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Spills of hazardous materials, such as chemicals or petroleum products, can happen on any property at any time. The property may or may not be aware of the spill and may not have caused the spill. However, the property owner will typically be responsible for the spill. Spills can be the result of one large catastrophic discharge or slow leaks over many years. Once a contaminant contacts the bare soil or groundwater, they typically spread and can impact a large portion of the property or extend onto neighboring property. First responders, such as police and fire departments, can be involved and there are significant health and safety issues associated with spills.

The main concern with spills of hazardous materials is the safety and health of people exposed to these contaminants. People can be exposed at the source, through future contact with impacted soil, or through drinking or irrigation water affected by the spill. These materials can be hazardous at relatively low concentrations, making it difficult to even know that exposure is occurring.

Common Spill Opportunities

There are many opportunities for spills to occur, including some of the most common as follows:

  1. Leaking Storage Tanks. This includes underground or aboveground storage tanks and their associated piping and dispensers.
  2. Operational Activities. For example, putting floor cleaners/solvents/degreasers on the floors to clean them and then pushing the wash water out of the building where it can flow into storm drains or grassy areas, or enter the ground through cracks and seams in the concrete or asphalt.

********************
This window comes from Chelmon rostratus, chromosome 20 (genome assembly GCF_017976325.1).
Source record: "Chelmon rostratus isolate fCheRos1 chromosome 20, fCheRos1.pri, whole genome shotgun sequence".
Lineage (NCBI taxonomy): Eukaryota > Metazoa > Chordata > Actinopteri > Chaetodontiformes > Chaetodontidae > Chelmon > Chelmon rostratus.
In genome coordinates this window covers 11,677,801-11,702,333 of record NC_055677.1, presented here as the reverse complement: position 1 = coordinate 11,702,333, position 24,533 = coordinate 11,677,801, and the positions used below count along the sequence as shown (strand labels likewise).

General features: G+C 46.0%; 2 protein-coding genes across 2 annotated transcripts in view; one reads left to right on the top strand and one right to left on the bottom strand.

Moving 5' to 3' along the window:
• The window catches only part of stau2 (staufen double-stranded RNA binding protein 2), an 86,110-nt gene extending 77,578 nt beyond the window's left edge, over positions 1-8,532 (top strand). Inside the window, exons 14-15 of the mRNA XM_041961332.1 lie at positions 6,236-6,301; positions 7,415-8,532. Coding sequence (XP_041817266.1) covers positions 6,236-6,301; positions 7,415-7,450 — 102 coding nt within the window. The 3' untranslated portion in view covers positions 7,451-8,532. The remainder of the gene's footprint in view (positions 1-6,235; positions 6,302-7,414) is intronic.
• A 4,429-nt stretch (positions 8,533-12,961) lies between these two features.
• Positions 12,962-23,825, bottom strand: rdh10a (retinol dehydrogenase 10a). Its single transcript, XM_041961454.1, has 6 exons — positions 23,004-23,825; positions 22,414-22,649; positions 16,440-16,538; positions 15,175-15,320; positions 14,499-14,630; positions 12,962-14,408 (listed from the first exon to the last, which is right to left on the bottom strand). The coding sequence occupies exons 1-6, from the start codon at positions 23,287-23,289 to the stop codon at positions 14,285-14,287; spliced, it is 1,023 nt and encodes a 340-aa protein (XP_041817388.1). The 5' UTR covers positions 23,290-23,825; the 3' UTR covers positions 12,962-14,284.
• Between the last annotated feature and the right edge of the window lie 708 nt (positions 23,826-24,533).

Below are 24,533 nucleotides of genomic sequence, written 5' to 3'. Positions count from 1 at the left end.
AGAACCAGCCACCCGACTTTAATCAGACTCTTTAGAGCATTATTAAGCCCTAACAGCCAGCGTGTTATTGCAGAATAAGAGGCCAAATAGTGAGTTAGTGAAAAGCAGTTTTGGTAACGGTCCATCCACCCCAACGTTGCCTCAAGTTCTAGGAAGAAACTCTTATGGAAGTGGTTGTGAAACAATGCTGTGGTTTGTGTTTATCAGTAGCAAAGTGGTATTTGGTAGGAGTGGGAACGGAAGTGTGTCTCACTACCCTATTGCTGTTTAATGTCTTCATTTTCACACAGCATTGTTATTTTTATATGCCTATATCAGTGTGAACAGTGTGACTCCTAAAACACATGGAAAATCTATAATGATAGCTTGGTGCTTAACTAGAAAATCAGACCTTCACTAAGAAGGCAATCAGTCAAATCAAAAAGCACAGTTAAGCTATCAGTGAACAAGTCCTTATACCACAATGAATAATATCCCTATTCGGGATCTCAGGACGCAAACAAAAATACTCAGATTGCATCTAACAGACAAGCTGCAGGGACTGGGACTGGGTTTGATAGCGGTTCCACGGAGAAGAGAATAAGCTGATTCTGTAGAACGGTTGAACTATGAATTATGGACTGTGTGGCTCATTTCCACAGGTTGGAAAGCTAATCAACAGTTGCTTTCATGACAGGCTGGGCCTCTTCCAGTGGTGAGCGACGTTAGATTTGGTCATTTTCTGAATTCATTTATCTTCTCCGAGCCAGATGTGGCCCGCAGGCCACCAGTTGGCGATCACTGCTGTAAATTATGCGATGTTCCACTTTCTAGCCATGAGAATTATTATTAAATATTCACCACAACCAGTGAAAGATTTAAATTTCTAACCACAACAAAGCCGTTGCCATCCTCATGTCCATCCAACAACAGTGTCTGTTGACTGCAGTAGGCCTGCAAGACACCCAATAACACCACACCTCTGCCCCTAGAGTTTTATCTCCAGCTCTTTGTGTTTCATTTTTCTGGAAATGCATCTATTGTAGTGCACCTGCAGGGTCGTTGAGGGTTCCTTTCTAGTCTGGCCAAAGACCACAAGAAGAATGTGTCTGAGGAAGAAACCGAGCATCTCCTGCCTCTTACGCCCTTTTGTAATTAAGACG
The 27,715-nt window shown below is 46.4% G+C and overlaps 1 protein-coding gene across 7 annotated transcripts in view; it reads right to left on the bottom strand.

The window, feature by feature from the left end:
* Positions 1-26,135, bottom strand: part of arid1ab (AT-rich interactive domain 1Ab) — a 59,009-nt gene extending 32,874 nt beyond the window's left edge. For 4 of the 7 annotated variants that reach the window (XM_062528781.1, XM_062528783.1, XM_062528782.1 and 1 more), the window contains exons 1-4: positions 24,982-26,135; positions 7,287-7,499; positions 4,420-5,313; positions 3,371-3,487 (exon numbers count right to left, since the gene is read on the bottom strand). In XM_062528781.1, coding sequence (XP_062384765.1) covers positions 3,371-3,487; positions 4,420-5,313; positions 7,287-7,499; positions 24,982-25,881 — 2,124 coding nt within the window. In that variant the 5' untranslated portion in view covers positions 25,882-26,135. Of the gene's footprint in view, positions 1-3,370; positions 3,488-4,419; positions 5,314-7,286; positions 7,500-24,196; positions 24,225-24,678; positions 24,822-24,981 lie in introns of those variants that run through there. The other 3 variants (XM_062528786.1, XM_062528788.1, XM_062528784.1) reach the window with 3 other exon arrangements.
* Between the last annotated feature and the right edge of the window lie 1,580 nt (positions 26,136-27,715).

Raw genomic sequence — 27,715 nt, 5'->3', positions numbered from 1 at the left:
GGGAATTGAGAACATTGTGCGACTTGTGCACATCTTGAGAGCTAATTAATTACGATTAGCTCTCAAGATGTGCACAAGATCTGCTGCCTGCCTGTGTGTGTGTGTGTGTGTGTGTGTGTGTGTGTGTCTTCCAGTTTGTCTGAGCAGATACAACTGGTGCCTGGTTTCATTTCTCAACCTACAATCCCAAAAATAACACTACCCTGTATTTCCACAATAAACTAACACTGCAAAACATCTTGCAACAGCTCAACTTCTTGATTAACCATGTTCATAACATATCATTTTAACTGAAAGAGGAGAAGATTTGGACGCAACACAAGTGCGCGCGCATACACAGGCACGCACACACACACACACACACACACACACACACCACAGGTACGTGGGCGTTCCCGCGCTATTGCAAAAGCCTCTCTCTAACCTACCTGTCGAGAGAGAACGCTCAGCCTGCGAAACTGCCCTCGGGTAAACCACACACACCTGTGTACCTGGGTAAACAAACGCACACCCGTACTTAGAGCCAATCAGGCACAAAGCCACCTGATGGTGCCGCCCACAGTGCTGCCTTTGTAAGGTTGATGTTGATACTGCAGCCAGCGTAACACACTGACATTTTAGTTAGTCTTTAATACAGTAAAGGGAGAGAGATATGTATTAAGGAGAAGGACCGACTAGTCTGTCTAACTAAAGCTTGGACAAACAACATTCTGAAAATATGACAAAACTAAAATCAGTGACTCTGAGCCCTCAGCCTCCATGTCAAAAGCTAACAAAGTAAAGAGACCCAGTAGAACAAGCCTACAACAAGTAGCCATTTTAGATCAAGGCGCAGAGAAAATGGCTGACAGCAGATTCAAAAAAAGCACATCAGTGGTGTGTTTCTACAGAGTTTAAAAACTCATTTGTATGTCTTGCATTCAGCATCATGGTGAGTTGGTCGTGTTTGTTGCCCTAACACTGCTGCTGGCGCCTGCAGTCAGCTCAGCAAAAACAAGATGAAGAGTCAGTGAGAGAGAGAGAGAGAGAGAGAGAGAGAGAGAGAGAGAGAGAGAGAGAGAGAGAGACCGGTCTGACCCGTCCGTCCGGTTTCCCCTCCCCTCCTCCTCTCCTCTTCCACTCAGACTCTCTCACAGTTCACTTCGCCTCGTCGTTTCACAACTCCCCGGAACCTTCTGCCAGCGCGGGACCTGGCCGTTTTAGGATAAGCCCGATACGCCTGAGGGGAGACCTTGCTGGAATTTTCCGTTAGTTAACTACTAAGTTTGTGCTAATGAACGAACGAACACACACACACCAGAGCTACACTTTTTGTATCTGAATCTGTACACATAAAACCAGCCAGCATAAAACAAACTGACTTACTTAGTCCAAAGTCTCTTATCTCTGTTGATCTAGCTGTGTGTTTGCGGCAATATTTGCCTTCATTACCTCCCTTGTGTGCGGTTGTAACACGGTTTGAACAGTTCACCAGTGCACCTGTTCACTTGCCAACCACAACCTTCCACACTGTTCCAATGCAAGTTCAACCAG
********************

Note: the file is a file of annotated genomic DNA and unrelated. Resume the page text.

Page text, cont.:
3. Wrecks and Overturned Trucks. The load itself can be hazardous, in addition to the truck’s fuel tanks. The conditions that caused the wreck, such as rain or snow, can then quickly carry the contaminant great distances.
  4. Truck Washes. Every material your trucks have traveled through gets washed off. The wash water may carry the contaminants into storm drains or into the soil.
  5. Unsecured Containers. If any chemicals or fuel containers are not secure, spills can occur through vandalism or failure to cover the loads.

What Happens in the Event of a Spill

Hazardous materials are regulated by various local, state, and federal agencies. Any spills and subsequent cleanups have to be reported and ultimately approved by these regulators. Failure to follow their requirements can result in fines, legal action, and even criminal prosecution.

The property owner or responsible party will need to respond to any spills immediately. In situations such as an overturned truck, first responders will be arriving onsite quickly and will be looking to the responsible party to have an emergency response contractor or environmental consultant onsite immediately. Any injured persons will need immediate medical attention. The initial incident will have to be contained to the extent possible and recovery of the contaminants will need to begin at once. The spill will typically have to be reported to the appropriate regulatory agencies within 24 hours. The responsible party will have one to two days to stop and

repair the source of the discharge (such as leaking tanks). In the case of a fuel spill, free product recovery will need to begin within the first month of discovery. The regulatory agency(s) will require progress reports within the first month or two of the incident and want the entire problem area assessed within the first year or less. If significant contaminants remain in the soil

or groundwater at the site, active cleanup of the contaminants will need to continue until the concentrations are below state or federal action levels.

What You Need to Do If Your Organization Should Suffer a Spill

A spill of hazardous chemicals of petroleum products will affect the operation of your business, can result in fines and civil and/or criminal litigation, and may cost thousands to millions of dollars to fix. Sierra Piedmont has experience handling these types of incidents and can help you manage liability and control costs.